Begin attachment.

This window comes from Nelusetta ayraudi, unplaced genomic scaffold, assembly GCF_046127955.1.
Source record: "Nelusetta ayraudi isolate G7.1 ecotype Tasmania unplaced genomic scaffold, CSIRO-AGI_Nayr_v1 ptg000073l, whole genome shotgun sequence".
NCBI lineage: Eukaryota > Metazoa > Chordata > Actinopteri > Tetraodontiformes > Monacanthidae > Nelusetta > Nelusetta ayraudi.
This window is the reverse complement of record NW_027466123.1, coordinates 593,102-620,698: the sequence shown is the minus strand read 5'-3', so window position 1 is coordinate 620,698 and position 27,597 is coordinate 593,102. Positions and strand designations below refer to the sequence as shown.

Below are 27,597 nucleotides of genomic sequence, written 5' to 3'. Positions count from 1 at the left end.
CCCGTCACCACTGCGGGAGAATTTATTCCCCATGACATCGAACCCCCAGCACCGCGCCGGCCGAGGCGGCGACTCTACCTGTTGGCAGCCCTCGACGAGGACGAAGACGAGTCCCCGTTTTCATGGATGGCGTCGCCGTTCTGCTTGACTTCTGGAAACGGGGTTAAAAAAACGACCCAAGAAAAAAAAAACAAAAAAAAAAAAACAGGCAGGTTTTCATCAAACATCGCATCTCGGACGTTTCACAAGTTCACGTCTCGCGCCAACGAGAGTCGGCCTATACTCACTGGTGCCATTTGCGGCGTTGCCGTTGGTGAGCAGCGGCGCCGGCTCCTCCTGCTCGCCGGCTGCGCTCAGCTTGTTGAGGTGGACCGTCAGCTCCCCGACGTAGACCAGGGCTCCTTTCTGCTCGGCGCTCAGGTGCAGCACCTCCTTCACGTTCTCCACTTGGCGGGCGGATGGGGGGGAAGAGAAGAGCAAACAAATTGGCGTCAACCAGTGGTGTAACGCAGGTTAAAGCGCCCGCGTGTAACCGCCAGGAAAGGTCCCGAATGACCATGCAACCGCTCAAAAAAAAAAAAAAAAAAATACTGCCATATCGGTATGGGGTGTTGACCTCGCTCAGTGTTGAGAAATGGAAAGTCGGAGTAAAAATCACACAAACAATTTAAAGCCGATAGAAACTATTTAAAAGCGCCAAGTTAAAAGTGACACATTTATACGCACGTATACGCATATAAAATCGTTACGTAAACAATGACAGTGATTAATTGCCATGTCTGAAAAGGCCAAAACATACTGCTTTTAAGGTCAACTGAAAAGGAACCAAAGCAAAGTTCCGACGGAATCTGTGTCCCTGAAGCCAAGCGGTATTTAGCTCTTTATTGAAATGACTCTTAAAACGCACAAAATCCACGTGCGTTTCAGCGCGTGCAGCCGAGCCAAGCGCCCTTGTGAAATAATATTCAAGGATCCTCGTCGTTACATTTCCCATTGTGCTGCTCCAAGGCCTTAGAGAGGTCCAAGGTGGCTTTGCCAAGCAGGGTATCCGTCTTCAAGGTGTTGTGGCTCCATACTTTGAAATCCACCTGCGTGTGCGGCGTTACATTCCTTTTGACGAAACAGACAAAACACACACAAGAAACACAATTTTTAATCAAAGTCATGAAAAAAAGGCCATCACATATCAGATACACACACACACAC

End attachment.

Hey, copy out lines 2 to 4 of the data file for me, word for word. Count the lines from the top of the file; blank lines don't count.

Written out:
Source record: "Nelusetta ayraudi isolate G7.1 ecotype Tasmania unplaced genomic scaffold, CSIRO-AGI_Nayr_v1 ptg000073l, whole genome shotgun sequence".
NCBI lineage: Eukaryota > Metazoa > Chordata > Actinopteri > Tetraodontiformes > Monacanthidae > Nelusetta > Nelusetta ayraudi.
This window is the reverse complement of record NW_027466123.1, coordinates 593,102-620,698: the sequence shown is the minus strand read 5'-3', so window position 1 is coordinate 620,698 and position 27,597 is coordinate 593,102. Positions and strand designations below refer to the sequence as shown.